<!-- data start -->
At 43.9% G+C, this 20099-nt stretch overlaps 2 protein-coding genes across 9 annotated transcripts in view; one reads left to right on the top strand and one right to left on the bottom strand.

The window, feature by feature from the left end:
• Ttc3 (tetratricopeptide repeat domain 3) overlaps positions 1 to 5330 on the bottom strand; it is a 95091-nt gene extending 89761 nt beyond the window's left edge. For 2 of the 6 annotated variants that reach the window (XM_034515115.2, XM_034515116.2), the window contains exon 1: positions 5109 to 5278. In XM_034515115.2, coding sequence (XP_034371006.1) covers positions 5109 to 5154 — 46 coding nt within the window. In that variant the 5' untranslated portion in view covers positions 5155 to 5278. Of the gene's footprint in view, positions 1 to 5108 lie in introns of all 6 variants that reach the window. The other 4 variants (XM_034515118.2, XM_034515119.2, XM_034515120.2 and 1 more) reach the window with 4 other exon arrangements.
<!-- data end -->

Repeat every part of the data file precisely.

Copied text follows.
At 43.9% G+C, this 20099-nt stretch overlaps 2 protein-coding genes across 9 annotated transcripts in view; one reads left to right on the top strand and one right to left on the bottom strand.

The window, feature by feature from the left end:
• Ttc3 (tetratricopeptide repeat domain 3) overlaps positions 1 to 5330 on the bottom strand; it is a 95091-nt gene extending 89761 nt beyond the window's left edge. For 2 of the 6 annotated variants that reach the window (XM_034515115.2, XM_034515116.2), the window contains exon 1: positions 5109 to 5278. In XM_034515115.2, coding sequence (XP_034371006.1) covers positions 5109 to 5154 — 46 coding nt within the window. In that variant the 5' untranslated portion in view covers positions 5155 to 5278. Of the gene's footprint in view, positions 1 to 5108 lie in introns of all 6 variants that reach the window. The other 4 variants (XM_034515118.2, XM_034515119.2, XM_034515120.2 and 1 more) reach the window with 4 other exon arrangements.